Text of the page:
Arthritis and other rheumatic conditions affect 53 million U.S. adults ages 18 and older, are the most common cause of disability, and are associated with considerable pain, activity limitation, and restriction of work and social participation. Projecting changes in the prevalence and impact of chronic diseases, such as arthritis, is crucial for planning future clinical and public health needs, informing health policy and establishing priorities for planning and resource allocation.
The aging of the population has driven previous projections of arthritis prevalence and the associated impact. A new report from the U.S. Census Bureau confirms that aging will remain an important factor in the future: by the time of the 2030 census, all baby boomers will have reached age 65 years, and one in five U.S. adults will be 65 years of age or older.
Previous projections of arthritis prevalence based on 2003 data have tracked well against subsequent arthritis prevalence estimates.
The authors of the study, “Updated Projected Prevalence of Self-Reported Doctor-Diagnosed Arthritis & Arthritis-Attributable Activity Limitation Among U.S. Adults, 2015–2040,” set out to update the projected prevalence of arthritis and arthritis-attributable activity limitations among U.S. adults, using a newer baseline for estimates.
They obtained baseline prevalence data from the 2010–2012 National Health Interview Survey. Arthritis was defined as an answer of “yes” to the question, “Have you ever been told by a doctor or other health professional that you have some form of arthritis, rheumatoid arthritis, gout, lupus or fibromyalgia?” Arthritis-attributable activity limitation was defined as an answer of “yes” to the question, “Are you limited in any way in any of your usual activities because of arthritis or joint symptoms?”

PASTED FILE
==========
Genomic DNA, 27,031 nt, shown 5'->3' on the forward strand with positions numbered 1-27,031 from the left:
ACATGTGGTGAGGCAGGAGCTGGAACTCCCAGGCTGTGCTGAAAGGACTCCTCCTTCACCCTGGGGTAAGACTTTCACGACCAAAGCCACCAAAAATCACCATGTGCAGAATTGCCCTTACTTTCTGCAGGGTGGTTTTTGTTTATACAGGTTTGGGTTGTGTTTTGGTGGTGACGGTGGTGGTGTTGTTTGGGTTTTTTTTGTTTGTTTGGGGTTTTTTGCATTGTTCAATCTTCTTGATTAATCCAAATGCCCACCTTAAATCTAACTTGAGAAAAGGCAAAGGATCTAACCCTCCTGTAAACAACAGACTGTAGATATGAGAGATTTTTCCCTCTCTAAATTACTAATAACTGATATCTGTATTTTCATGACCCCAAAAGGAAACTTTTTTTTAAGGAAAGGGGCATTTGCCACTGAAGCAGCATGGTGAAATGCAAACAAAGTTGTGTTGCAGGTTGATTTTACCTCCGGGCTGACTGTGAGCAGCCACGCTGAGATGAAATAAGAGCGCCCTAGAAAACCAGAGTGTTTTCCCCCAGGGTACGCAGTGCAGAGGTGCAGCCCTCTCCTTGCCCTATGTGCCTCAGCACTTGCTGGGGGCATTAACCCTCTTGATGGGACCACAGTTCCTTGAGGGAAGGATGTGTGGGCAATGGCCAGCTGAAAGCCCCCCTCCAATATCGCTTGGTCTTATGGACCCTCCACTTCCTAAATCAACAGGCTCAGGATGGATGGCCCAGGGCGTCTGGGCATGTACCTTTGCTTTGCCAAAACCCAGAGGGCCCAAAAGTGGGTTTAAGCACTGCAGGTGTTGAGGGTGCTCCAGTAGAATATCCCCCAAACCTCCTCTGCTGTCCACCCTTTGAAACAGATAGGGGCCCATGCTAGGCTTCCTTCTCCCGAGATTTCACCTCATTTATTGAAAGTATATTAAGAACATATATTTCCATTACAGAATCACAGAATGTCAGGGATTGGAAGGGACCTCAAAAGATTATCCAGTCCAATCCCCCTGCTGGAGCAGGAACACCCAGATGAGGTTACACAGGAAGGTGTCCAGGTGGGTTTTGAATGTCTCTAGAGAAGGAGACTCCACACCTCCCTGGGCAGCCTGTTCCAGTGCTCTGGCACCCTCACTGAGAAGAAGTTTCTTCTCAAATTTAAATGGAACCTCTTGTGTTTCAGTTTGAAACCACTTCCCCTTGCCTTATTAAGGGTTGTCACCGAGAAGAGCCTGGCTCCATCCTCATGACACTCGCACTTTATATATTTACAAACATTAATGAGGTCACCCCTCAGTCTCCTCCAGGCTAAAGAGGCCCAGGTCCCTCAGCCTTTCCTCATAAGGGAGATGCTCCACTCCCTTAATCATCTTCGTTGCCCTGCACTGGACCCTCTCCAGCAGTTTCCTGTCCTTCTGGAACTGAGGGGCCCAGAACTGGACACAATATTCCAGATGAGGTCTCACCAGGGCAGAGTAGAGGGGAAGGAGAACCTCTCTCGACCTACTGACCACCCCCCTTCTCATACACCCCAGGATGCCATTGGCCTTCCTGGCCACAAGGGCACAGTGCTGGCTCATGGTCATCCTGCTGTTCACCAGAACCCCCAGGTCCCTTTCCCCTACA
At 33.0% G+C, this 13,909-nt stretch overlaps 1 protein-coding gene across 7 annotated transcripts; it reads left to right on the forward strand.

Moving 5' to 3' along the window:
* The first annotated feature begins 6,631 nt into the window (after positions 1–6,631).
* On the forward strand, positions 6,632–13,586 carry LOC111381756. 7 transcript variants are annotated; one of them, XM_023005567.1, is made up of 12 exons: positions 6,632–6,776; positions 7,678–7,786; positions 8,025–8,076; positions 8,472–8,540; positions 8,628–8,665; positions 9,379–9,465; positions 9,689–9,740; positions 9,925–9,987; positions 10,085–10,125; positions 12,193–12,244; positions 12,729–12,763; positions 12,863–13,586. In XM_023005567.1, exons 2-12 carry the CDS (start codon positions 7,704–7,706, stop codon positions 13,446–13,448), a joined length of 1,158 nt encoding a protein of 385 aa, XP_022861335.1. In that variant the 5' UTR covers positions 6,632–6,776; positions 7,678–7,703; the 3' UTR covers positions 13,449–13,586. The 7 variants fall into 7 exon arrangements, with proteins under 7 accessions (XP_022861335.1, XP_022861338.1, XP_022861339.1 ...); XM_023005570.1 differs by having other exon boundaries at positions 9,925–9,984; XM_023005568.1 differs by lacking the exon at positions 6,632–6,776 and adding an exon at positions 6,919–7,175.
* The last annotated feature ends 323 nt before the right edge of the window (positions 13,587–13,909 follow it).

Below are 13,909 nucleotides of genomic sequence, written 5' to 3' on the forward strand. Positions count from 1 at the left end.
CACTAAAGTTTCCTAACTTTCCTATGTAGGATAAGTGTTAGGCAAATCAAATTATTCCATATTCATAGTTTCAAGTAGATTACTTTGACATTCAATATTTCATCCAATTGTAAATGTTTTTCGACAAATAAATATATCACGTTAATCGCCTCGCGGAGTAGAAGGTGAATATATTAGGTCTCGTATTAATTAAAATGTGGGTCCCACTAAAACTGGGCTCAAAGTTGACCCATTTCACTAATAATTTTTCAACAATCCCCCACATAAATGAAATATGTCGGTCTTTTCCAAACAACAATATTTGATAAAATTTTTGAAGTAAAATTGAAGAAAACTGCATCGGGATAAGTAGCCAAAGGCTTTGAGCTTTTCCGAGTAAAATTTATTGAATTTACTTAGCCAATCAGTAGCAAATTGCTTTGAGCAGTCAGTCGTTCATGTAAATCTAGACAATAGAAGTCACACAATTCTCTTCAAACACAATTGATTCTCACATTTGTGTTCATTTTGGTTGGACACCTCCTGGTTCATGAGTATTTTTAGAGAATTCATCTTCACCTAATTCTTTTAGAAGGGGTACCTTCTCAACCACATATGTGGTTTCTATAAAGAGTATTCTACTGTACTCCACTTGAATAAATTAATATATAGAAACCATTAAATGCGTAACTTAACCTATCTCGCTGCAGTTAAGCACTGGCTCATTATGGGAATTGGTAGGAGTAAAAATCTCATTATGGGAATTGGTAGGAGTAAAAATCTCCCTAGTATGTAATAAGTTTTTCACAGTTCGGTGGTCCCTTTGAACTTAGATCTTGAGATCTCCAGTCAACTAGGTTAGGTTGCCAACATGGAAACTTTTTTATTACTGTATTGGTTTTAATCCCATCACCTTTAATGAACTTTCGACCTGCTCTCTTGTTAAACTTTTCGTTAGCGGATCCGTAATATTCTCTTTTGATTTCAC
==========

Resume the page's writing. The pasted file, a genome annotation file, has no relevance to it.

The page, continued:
The baseline prevalence of arthritis and arthritis-attributable activity limitation was stratified according to age and sex, and was statistically weighted to account for the complex survey design. The projected prevalence of doctor-diagnosed arthritis and arthritis-attributable activity limitation was calculated by multiplying the age- and sex-stratified population estimates projected for 2015–2040 (in five-year intervals; provided by the U.S. Census Bureau) by the baseline estimates. Age- and sex-specific prevalences were summed to provide the total prevalence estimates for each year.
In 2010–2012, 52.5 million adults in the U.S. (22.7% of all adults) had doctor-diagnosed arthritis, and 22.7 million (9.8%) had arthritis-attributable activity limitation. By 2040, the number of U.S. adults with doctor-diagnosed arthritis is projected to increase 49% to 78.4 million (25.9% of all adults), and the number of adults with arthritis-attributable activity limitation will increase 52% to 34.6 million (11.4% of all adults).